My goal is for our family to be capable of feeding ourselves – completely independent from grocery stores for anything other than toilet paper. (Well, maybe coffee, too). Some days that goal seems insurmountable.
Today however, we are surrounded by abundance. We have a super tiny orchard- just under a dozen dwarf apple, four pear and two cherry trees. We picked up *buckets* of windfall apples earlier this summer and made apple sauce and apple cider vinegar. Then the tree branches were so full they were bending to perilous angles and we picked *buckets* of unripe fruit to keep our trees from being damaged.
As the real harvest approaches, I am overwhelmed with the blessing of the bounty! Apple pie filling for the freezer, cider, sauce and fruit leather for school lunch boxes, dehydrated apple pieces for oatmeal and granola… And to think I wanted to plant more trees!
After we gathered the elderberries, we popped them in the freezer right on the stalks inside plastic grocery bags. Once we had enough, we began by gently pulling the berries off the stems and picking out the tiny stems that occasionally fell in anyways. Then we covered the berries with water in a heavy bottomed pan and simmered them with healthy amounts of clove and cinnamon and stirred and mashed them for about 30 minutes. It’s important to cook elderberries as they contain a not nice ingredient. “Wicked Plants” by Amy Stewart, says the raw juice and seeds contain cyanide that can only be removed by heating. According to folklore, if you sleep under a blooming elderberry bush, you would have fantastical dreams filled with fairies and elves and all things magical. Since elderberries usually grow very near streams,bogs, fens and swampy areas, I will pass on camping under one.
Once your berries are well cooked and cooled enough to handle, stir in an equal amount of raw honey. It will not taste pleasant at all without the honey. A quality, raw honey will provide enzymes and added immune boost to your syrup. Now pour the whole mess into a tea towel lined strainer over top of a big bowl and squeeze every last bit of juice out.
You now have a pile of mush to add to your compost.
The syrup should be bottled in sterilized jars and stored in the refrigerator. Take at the first sign of a cold – 1/2-1 teaspoon for children, 1/2-1 tablespoon for adults every few hours. Great for soothing coughs and especially croup. You could also pour it over vanilla ice cream or add it to sparkling water for an impressive treat. Slainte!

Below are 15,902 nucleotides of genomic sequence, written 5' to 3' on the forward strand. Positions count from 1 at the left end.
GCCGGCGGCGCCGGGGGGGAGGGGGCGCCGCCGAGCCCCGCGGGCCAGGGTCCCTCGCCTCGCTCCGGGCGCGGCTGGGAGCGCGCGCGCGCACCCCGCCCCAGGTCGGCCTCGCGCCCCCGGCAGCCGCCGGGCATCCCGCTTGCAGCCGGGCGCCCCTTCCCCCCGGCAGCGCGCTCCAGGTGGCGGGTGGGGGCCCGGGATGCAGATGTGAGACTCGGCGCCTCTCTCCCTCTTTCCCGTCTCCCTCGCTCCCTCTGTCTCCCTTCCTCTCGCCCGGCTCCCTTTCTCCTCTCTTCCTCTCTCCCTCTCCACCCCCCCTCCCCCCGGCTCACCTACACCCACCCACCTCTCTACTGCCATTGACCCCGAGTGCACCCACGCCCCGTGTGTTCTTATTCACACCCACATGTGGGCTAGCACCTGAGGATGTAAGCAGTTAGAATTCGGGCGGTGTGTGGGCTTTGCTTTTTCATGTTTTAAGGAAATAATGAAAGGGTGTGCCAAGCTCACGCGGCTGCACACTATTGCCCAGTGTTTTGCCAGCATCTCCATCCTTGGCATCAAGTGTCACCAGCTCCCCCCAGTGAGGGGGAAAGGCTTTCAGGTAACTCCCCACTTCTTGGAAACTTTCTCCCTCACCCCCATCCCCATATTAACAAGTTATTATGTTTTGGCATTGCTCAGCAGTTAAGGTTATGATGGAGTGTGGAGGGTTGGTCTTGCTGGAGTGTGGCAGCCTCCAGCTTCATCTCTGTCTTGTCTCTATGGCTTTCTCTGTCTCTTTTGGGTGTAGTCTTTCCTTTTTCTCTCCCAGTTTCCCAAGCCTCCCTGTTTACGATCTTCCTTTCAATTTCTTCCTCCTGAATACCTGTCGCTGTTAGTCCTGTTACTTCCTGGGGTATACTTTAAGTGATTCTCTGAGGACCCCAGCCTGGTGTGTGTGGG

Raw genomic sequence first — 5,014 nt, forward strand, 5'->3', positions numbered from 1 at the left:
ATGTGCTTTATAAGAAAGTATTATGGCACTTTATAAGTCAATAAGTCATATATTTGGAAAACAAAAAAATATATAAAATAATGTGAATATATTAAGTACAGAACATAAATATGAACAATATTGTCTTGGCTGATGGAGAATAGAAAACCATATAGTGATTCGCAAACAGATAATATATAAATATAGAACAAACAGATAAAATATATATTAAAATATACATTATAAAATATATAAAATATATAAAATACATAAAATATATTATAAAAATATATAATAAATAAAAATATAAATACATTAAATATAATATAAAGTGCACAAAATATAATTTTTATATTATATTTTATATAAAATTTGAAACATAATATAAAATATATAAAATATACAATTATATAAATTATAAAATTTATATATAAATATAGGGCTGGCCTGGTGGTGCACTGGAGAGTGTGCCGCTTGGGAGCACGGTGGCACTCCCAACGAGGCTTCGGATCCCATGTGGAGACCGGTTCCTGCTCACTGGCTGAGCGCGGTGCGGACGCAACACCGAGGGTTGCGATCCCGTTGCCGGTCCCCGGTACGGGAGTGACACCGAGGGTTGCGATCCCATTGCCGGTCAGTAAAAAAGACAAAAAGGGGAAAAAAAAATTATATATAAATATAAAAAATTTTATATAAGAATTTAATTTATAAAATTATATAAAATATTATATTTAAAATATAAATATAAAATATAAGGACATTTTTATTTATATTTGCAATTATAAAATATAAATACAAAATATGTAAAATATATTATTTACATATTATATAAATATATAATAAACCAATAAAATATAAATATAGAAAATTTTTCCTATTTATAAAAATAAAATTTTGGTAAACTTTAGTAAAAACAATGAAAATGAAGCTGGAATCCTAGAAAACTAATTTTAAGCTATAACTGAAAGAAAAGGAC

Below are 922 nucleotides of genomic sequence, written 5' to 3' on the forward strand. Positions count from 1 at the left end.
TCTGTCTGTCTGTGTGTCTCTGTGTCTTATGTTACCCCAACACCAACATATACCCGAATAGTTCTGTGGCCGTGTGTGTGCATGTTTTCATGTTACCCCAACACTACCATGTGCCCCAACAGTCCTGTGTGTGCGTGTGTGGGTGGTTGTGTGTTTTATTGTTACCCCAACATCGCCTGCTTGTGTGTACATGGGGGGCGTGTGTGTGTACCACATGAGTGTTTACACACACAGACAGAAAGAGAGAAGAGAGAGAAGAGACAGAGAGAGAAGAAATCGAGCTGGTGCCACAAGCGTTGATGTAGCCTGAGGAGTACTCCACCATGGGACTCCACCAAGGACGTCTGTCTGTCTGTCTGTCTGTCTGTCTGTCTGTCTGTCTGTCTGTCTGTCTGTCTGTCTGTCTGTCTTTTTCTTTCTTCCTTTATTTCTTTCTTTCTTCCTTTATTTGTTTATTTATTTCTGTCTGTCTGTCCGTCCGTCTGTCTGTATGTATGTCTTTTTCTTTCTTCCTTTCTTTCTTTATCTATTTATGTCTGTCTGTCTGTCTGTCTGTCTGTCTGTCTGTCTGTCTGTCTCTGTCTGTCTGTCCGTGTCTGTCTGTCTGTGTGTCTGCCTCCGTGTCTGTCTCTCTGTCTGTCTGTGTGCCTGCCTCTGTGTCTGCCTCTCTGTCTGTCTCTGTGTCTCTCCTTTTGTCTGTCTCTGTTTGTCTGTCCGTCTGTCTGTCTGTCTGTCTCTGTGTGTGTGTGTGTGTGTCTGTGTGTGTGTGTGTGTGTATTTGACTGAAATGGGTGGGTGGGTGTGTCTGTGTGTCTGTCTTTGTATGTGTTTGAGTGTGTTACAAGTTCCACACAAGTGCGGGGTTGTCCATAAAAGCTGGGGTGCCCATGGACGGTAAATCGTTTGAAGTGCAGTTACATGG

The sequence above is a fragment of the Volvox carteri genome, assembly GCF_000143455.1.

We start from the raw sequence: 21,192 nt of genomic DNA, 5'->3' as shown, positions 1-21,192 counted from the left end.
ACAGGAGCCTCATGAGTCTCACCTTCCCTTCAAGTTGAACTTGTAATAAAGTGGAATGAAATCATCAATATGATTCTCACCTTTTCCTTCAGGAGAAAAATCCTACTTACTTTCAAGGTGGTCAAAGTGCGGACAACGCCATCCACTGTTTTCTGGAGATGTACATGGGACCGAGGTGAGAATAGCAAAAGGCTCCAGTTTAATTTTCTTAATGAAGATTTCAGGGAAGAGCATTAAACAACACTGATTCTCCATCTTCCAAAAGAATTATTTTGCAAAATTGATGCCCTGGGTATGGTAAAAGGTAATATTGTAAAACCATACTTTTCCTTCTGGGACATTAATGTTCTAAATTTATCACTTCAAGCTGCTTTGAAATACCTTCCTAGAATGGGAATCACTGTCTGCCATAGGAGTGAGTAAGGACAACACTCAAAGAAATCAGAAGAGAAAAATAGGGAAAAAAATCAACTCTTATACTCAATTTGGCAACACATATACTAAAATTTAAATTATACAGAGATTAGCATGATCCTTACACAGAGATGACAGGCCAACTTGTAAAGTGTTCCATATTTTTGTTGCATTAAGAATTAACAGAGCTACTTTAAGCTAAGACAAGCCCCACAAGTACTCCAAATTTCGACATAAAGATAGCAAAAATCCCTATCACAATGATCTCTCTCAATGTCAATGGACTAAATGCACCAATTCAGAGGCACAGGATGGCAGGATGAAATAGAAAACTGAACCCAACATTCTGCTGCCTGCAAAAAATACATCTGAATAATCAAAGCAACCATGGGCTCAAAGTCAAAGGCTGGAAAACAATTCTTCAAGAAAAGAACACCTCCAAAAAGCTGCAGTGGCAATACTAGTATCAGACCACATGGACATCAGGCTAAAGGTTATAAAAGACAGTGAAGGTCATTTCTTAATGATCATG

We have been watching a hornets nest grow all summer. The grey orb of paper was in the maple tree right beside our deck. In the spring, we grilled on the deck and ate
several meals on the picnic table without incident. Last weekend however, LeadBoy got stung and refused to mow the yard again until it was removed. DearHubby and I suited up as soon as the sun went down. With full bee gear on, we approached the tree with my milking stool, a garbage bag and hedge shears. It came down quickly and after the hive was tied inside the garbage bag it was deposited in the freezer in our garage. The Internet search shows these to be White Faced Hornets. They chew wood and spread the mush to build their masterpiece. They are more aggressive than most hornets. When the inhabitants are frozen, it is easier to appreciate their creation.
After last years late frost killed most of our fruit tree blossoms and ten the drought, we picked less than a dozen apples from our tiny orchard. THIS is a sight for sore eyes!!!!
A handful of our honeybees congregated on the lid of their hive as we were racing the sunset to finish our work. DearHusband had split some of our hives to prevent them from swarming and we were “re-queening” at dusk. The newly split hive hadn’t had time to rear a new queen, and we were providing them a darling in a box. She arrives in a tiny screened box, 1/4 the size of an Altoids box, with a couple caretaker bees. This new queen is held captive in her tiny windowed room by a plug of bee food that will be eaten away in the two or three days necessary for the hive to accept her. Once she has begun laying eggs, we will breath a sigh of relief and begin to enjoy the view of our tiny orchard being pollinated.